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Public Statements

Energy And Water Development And Related Agencies Appropriations Act, 2008

Floor Speech

By:
Date:
Location: Washington, DC


ENERGY AND WATER DEVELOPMENT AND RELATED AGENCIES APPROPRIATIONS ACT, 2008 -- (House of Representatives - June 19, 2007)

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Mr. RYAN of Wisconsin. Mr. Chairman, I move to strike the last word.

Mr. Chairman, I rise in support of the Westmoreland amendment and in opposition of the underlying bill.

Let's just review the numbers for a moment. This Energy and Water appropriation bill not only exceeds the President's request; it also increases spending by twice the rate of inflation. Under the Democrat budget resolution, nonemergency spending will increase by $81.4 billion compared to 2007, growing more than 9 percent, or triple the rate of inflation. That is triple the rate of our constituents', the American taxpayers', ability to pay for these bills. This is on top of the $6 billion that was already spent in the current year omnibus, and the $17 billion in non-war emergency spending that was added to the Iraq war supplemental.

But with this particular bill, here are my concerns: number one, it further opens the spigot on new spending. This is $1.1 billion above the President's request and $1.3 billion above the 2007 enacted levels. Again, far in excess of the rate of inflation.

Number two, it adds a lot of green for uncertain returns. The President requested $1.2 billion for renewable and energy efficiency under the Advanced Energy Initiative and the Reducing U.S. Dependence on Imported Energy Sources. This bill increases spending by 50 percent, yet it is extremely unclear whether this enormous boost in spending will actually do anything to achieve energy independence.

This bill also exploits the Democrats' pre-funding maneuver. This was wrong when Republicans did it. It is wrong when Democrats do it. Both parties have been doing these pre-funding maneuvers. This is basically taking from next year's bill.

I think the fact that they have already pre-funded $1.6 billion for FY 2008 Corps of Engineers spending frees up room under the cap so they can spend more money. So you have about a $1.8 billion smoke-and-mirrors pre-funding mechanism that allows them to spend even more money. That brings the total on top of the $1.3 billion to almost $3 billion over last year's enacted levels.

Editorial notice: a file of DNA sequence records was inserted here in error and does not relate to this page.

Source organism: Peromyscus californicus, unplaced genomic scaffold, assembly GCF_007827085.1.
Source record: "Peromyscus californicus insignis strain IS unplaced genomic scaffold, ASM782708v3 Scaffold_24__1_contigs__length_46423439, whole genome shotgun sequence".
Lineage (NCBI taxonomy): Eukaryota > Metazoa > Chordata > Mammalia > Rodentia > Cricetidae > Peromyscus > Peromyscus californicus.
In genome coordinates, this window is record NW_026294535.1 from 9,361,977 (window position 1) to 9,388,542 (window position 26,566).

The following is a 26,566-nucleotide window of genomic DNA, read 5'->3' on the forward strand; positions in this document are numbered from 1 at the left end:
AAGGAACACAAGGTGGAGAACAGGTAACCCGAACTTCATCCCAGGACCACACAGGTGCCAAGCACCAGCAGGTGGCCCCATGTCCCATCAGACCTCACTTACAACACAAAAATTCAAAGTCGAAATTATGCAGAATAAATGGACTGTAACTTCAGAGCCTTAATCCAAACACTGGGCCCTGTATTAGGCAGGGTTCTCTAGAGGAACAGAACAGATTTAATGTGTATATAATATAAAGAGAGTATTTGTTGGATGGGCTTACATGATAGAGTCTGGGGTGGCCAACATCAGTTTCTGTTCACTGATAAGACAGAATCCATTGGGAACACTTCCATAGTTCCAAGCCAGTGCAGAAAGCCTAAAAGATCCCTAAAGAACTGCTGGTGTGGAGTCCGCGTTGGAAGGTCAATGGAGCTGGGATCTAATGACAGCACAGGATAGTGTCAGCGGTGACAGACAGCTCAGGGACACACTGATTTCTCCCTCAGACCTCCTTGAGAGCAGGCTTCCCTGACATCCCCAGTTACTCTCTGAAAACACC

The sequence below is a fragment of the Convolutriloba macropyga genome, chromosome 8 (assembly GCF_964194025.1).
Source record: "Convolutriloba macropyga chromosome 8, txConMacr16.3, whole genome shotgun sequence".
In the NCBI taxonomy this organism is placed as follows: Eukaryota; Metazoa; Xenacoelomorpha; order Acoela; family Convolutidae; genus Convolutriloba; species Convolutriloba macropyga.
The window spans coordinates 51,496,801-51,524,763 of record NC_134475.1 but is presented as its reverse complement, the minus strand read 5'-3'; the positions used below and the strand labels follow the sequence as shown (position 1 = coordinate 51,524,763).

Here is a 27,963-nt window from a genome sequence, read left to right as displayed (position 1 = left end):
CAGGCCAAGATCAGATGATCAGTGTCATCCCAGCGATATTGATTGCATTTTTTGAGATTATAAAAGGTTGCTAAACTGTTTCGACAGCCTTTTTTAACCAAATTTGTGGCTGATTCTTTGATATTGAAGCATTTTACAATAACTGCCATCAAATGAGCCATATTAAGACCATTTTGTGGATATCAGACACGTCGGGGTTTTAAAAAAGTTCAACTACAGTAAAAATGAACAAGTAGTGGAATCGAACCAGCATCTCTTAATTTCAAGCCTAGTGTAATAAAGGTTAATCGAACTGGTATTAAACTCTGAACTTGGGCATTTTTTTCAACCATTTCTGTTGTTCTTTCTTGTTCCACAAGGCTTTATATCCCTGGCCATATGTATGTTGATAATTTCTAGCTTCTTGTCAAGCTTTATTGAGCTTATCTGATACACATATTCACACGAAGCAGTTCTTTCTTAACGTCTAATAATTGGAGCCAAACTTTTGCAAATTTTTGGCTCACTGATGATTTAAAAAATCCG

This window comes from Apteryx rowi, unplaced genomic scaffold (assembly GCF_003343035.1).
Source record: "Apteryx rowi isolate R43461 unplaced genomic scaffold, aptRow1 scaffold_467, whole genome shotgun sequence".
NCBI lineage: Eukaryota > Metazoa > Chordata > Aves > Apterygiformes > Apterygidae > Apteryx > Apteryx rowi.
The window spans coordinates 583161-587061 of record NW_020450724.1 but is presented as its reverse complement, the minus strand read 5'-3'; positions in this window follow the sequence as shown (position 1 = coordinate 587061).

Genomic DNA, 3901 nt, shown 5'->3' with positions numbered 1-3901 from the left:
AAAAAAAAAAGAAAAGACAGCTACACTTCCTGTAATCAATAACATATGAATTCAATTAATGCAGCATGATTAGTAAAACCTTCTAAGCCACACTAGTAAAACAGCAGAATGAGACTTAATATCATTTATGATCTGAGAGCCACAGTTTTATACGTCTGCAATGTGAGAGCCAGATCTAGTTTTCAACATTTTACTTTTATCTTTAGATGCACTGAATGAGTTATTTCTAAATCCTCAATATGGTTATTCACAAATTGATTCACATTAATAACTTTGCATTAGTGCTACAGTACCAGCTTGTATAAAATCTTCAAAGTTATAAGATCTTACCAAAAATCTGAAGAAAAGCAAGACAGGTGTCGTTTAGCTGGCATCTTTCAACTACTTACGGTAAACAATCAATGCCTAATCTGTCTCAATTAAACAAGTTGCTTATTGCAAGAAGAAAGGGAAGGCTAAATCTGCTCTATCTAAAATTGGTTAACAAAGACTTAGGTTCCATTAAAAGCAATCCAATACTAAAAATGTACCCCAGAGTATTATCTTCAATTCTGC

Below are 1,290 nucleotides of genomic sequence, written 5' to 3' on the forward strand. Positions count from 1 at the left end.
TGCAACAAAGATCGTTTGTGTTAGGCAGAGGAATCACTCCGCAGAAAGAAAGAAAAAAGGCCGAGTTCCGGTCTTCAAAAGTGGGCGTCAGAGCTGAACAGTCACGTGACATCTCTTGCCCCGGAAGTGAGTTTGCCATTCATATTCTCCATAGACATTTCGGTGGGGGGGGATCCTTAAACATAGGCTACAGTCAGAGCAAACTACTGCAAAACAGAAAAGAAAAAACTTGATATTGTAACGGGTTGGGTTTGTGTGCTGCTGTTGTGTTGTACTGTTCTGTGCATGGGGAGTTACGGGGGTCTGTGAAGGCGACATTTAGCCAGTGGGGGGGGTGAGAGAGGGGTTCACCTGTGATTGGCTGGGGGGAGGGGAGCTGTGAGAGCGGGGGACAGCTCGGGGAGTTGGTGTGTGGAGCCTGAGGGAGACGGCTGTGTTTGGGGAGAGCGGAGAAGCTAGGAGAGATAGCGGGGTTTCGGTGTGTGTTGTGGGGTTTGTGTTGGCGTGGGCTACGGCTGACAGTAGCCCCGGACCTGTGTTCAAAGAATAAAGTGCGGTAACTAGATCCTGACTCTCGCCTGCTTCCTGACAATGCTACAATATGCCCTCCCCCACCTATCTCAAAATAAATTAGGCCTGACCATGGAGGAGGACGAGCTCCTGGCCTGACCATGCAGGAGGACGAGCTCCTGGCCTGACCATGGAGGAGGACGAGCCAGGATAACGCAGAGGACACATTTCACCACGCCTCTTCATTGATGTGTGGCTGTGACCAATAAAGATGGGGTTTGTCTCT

Now, $3 billion in an almost $3 trillion budget, people ask why should it matter. Why should we talk about these things. Here is why, Mr. Chairman, this matters: it starts one step at a time.

If you want to be fiscally conservative, if you want to be fiscally disciplined and watch the way we spend taxpayer dollars, we have to do it at every stage in the process. We will have to watch how we spend our taxpayer dollars.

The big problem I have with this budget resolution that is guiding this process, the current budget resolution leads to the largest tax increase in American history. Why on Earth would we want to pass the largest tax increase in American history at a time when our economy needs more jobs?

The tax cuts that occurred in 2003 created an unprecedented 7.9 million new jobs. It gave us 3 years of double-digit revenue growth, which helped us cut the deficit by more than 50 percent. And the key to reducing the deficit further is not increasing taxes or increasing spending. It is controlling spending.

That is the different vision between our two parties. We believe we need to balance the budget. The Democrat budget, the Democratic Party budget, does that too. They propose a balanced budget as well. They propose a balanced budget at this level of taxing and spending, whereas we propose a balanced budget at this lower level of taxing and spending, because we fundamentally believe that people ought to be able to keep more of their own money in their own pocket.

We don't measure success of a nation by measuring how much more money we spend in Washington. We measure success of a nation by how free people are in their own lives and how they have an ability to prosper and grow and how jobs and opportunities are being created in America. That is what we believe measures success.

So if we pass budgets that simply call for all this new spending, if we pass budgets which call for 23 reserve funds to spend $190 billion, in addition to what this budget right here does, what we are simply doing is saying we are going to tax people more, and then we are going to tax them more again, and we are going to spend that money.